The good is one thing; the pleasant, another. Both of these, serving different needs, bind a man. It goes well with him who, of the two, takes the good; but he who chooses the pleasant misses the end.
Both the good and the pleasant present themselves to a man. The calm soul examines them well and discriminates. Yea, he prefers the good to the pleasant; but the fool chooses the pleasant out of greed and avarice.
after pondering well the pleasures that are or seem to he delightful, you have renounced them all. You have not taken the road abounding in wealth, where many men sink.
Wide apart and leading to different ends are these two: ignorance and what is known as Knowledge.
I regard you, O Nachiketa, to be one who desires Knowledge; for even many pleasures could not tempt you away.
Fools dwelling in darkness, but thinking themselves wise and erudite, go round and round, by various tortuous paths, like the blind led by the blind.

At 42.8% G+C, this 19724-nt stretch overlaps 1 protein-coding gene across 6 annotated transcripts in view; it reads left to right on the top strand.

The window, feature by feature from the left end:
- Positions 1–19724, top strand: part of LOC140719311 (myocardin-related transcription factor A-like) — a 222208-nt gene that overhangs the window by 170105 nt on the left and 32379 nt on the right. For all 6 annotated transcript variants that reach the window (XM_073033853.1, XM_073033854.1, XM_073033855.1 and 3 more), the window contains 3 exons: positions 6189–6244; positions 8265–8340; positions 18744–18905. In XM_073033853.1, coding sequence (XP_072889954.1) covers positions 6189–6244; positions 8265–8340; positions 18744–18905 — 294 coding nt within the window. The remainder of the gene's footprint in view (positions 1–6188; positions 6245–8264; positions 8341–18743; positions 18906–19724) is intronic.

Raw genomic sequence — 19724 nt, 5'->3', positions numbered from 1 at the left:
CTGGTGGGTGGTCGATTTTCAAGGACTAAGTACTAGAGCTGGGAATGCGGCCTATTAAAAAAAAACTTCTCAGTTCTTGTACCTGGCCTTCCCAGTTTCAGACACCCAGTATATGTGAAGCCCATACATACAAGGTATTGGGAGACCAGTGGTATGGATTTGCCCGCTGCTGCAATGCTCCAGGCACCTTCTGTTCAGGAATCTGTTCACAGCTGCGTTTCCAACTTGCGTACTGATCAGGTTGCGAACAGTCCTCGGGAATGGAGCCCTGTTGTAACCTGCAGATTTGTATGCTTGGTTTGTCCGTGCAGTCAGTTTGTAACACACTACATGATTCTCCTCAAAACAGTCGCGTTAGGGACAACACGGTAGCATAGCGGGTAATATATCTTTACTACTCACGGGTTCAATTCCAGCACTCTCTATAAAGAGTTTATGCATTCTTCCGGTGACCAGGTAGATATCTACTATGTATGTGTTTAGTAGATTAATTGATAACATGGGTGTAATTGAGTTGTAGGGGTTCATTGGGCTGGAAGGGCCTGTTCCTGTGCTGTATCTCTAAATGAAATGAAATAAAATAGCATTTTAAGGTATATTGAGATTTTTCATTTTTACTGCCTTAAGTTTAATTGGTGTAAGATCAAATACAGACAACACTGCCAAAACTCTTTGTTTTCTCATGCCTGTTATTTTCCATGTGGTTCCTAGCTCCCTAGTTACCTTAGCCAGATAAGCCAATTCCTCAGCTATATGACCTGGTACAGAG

The Hereafter never reveals itself to a person devoid of discrimination, heedless and perplexed by the delusion of wealth. "This world alone exists," he thinks, "and there is no other." Again and again he comes under my sway.
Many there are who do not even hear of Atman; though hearing of Him, many do not comprehend. Wonderful is the expounder and rare the hearer; rare indeed is the experiencer of Atman taught by an able preceptor.
Atman, when taught by an inferior person, is not easily comprehended, because It is diversely regarded by disputants. But when It is taught by him who has become one with Atman, there can remain no more doubt about It. Atman is subtler than the subtlest and not to be known through argument.
This Knowledge cannot be attained by reasoning. Atman become easy of comprehension, O dearest, when taught by another. You have attained this Knowledge now. You are, indeed, a man of true resolve. May we always have an inquirer like you!